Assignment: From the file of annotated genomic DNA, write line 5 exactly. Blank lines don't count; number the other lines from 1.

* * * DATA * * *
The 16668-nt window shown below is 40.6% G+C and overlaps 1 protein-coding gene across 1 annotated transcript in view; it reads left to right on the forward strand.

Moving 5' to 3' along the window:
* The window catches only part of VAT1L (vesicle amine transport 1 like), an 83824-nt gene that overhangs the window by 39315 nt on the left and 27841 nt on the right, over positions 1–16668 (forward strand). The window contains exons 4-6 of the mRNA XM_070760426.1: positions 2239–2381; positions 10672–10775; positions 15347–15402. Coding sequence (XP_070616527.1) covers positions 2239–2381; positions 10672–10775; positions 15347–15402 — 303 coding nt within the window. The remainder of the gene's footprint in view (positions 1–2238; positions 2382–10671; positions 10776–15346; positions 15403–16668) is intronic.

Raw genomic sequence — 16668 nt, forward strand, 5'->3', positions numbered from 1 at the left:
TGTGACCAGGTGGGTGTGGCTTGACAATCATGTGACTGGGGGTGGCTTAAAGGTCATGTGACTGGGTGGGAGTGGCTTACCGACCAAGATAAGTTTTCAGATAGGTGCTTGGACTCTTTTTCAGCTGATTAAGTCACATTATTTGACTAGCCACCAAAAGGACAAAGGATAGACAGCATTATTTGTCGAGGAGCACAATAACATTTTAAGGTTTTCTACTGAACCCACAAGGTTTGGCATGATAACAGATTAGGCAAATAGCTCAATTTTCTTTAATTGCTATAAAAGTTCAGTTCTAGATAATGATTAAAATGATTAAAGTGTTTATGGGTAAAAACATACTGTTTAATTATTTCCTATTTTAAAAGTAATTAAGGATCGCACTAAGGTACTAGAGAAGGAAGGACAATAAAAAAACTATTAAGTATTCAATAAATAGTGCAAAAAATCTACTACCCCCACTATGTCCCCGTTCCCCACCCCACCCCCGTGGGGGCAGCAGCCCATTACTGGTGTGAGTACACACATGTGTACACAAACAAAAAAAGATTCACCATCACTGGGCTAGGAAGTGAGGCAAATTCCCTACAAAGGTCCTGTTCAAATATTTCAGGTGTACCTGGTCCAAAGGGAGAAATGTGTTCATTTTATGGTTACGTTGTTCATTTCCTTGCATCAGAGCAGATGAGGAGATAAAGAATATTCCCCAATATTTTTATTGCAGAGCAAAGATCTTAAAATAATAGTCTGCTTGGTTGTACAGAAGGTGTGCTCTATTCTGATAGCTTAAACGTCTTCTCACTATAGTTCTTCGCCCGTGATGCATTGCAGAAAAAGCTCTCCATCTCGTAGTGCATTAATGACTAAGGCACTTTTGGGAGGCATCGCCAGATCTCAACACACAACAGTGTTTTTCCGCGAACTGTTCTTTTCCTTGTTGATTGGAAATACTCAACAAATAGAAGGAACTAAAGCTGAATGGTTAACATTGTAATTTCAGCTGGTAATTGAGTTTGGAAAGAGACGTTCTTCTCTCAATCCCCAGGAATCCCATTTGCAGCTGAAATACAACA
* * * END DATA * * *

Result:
TGTGACCAGGTGGGTGTGGCTTGACAATCATGTGACTGGGGGTGGCTTAAAGGTCATGTGACTGGGTGGGAGTGGCTTACCGACCAAGATAAGTTTTCAGATAGGTGCTTGGACTCTTTTTCAGCTGATTAAGTCACATTATTTGACTAGCCACCAAAAGGACAAAGGATAGACAGCATTATTTGTCGAGGAGCACAATAACATTTTAAGGTTTTCTACTGAACCCACAAGGTTTGGCATGATAACAGATTAGGCAAATAGCTCAATTTTCTTTAATTGCTATAAAAGTTCAGTTCTAGATAATGATTAAAATGATTAAAGTGTTTATGGGTAAAAACATACTGTTTAATTATTTCCTATTTTAAAAGTAATTAAGGATCGCACTAAGGTACTAGAGAAGGAAGGACAATAAAAAAACTATTAAGTATTCAATAAATAGTGCAAAAAATCTACTACCCCCACTATGTCCCCGTTCCCCACCCCACCCCCGTGGGGGCAGCAGCCCATTACTGGTGTGAGTACACACATGTGTACACAAACAAAAAAAGATTCACCATCACTGGGCTAGGAAGTGAGGCAAATTCCCTACAAAGGTCCTGTTCAAATATTTCAGGTGTACCTGGTCCAAAGGGAGAAATGTGTTCATTTTATGGTTACGTTGTTCATTTCCTTGCATCAGAGCAGATGAGGAGATAAAGAATATTCCCCAATATTTTTATTGCAGAGCAAAGATCTTAAAATAATAGTCTGCTTGGTTGTACAGAAGGTGTGCTCTATTCTGATAGCTTAAACGTCTTCTCACTATAGTTCTTCGCCCGTGATGCATTGCAGAAAAAGCTCTCCATCTCGTAGTGCATTAATGACTAAGGCACTTTTGGGAGGCATCGCCAGATCTCAACACACAACAGTGTTTTTCCGCGAACTGTTCTTTTCCTTGTTGATTGGAAATACTCAACAAATAGAAGGAACTAAAGCTGAATGGTTAACATTGTAATTTCAGCTGGTAATTGAGTTTGGAAAGAGACGTTCTTCTCTCAATCCCCAGGAATCCCATTTGCAGCTGAAATACAACA